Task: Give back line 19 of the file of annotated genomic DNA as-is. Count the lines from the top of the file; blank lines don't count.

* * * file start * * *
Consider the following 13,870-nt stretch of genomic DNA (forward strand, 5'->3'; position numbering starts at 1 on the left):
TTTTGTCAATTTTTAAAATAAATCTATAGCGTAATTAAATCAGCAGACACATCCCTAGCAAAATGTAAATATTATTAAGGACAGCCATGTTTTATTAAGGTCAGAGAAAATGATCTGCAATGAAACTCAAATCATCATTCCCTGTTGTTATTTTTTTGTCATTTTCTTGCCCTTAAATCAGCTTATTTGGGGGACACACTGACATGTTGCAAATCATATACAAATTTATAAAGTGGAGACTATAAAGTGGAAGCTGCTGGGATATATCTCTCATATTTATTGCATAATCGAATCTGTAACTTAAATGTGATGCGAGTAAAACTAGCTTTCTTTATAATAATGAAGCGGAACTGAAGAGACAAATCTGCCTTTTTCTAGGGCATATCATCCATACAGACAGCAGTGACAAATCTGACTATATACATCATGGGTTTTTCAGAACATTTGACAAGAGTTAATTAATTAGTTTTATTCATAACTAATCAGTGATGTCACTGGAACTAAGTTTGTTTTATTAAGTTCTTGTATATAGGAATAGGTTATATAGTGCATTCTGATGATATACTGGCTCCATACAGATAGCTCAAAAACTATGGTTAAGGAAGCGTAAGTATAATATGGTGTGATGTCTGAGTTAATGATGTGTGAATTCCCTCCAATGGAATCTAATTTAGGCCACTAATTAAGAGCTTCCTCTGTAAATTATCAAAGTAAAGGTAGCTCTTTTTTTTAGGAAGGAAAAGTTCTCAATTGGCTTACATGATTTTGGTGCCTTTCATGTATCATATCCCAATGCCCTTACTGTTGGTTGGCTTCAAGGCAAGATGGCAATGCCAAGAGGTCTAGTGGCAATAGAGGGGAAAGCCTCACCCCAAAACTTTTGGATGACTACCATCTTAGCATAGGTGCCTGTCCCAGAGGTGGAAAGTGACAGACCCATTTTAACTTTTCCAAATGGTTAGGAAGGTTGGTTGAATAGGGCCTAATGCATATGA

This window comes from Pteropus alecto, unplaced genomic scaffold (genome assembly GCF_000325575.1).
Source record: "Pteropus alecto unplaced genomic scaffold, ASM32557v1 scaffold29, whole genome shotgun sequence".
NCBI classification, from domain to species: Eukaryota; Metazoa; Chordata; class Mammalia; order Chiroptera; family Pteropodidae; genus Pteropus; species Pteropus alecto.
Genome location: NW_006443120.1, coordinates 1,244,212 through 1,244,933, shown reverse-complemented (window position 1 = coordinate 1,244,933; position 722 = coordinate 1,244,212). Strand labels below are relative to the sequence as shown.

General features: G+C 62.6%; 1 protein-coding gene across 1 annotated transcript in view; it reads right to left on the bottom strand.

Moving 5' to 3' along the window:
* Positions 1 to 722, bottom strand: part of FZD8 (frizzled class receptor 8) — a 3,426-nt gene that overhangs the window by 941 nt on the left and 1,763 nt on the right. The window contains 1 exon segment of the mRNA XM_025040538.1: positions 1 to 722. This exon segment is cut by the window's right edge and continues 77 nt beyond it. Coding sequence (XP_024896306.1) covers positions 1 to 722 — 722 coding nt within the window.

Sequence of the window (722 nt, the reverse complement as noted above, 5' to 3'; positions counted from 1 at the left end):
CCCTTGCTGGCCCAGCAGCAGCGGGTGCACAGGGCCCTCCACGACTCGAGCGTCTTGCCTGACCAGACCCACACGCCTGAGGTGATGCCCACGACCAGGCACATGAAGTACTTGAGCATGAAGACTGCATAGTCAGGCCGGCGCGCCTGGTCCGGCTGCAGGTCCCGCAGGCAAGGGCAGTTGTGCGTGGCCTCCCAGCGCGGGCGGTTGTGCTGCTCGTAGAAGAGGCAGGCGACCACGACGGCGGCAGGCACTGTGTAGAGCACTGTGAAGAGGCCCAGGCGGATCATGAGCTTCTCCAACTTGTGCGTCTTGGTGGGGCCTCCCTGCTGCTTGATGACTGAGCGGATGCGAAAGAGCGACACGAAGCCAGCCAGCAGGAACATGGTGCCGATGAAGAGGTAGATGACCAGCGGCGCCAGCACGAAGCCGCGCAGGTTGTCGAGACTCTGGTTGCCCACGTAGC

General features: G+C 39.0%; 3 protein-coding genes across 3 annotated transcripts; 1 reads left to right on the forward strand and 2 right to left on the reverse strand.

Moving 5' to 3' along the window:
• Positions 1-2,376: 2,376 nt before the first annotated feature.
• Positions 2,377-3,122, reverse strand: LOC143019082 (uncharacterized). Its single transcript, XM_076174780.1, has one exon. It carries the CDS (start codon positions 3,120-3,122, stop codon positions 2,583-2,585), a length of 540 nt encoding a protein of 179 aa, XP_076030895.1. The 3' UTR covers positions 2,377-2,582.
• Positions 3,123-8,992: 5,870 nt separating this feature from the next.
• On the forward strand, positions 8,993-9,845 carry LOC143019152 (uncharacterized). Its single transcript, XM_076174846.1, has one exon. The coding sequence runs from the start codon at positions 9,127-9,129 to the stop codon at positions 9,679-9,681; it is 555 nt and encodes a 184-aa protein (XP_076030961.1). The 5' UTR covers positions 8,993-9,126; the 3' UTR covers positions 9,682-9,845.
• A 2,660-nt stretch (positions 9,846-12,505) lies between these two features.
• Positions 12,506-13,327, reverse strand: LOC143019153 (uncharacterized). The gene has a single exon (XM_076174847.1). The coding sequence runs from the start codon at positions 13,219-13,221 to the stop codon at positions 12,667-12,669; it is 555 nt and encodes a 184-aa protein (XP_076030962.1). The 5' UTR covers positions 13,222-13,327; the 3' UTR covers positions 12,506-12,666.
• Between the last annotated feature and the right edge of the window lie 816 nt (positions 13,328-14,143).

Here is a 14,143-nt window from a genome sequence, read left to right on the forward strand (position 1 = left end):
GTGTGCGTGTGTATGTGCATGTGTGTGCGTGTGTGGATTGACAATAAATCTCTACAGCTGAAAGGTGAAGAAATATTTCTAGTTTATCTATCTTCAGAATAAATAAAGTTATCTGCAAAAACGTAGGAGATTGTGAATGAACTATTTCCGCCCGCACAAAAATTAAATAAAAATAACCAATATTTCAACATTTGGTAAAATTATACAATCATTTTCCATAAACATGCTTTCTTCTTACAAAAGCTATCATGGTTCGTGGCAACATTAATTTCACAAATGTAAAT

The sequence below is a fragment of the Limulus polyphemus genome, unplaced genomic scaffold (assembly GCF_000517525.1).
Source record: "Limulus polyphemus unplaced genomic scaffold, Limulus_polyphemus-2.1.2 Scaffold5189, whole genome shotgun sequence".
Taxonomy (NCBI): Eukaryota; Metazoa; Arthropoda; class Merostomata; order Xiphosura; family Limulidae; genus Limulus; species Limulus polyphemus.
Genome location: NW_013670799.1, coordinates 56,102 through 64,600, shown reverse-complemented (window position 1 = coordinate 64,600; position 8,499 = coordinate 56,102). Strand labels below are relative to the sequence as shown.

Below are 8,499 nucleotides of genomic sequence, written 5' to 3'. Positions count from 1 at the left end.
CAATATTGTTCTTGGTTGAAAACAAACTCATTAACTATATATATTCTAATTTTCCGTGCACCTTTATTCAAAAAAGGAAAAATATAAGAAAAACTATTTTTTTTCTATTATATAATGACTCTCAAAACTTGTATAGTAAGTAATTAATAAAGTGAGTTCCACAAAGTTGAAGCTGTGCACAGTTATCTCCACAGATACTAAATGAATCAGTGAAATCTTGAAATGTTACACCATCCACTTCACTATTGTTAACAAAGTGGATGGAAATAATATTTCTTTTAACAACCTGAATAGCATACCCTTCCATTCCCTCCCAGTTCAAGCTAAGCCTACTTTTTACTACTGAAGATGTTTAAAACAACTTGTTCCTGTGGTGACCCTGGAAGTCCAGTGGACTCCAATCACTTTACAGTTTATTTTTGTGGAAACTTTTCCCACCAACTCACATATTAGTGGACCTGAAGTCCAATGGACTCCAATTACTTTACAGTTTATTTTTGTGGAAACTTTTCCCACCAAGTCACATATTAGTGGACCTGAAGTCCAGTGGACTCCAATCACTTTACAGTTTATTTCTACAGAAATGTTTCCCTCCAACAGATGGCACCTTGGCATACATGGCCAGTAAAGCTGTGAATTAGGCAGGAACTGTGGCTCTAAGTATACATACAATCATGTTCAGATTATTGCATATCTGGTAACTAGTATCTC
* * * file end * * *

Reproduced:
• Positions 12,506-13,327, reverse strand: LOC143019153 (uncharacterized). The gene has a single exon (XM_076174847.1). The coding sequence runs from the start codon at positions 13,219-13,221 to the stop codon at positions 12,667-12,669; it is 555 nt and encodes a 184-aa protein (XP_076030962.1). The 5' UTR covers positions 13,222-13,327; the 3' UTR covers positions 12,506-12,666.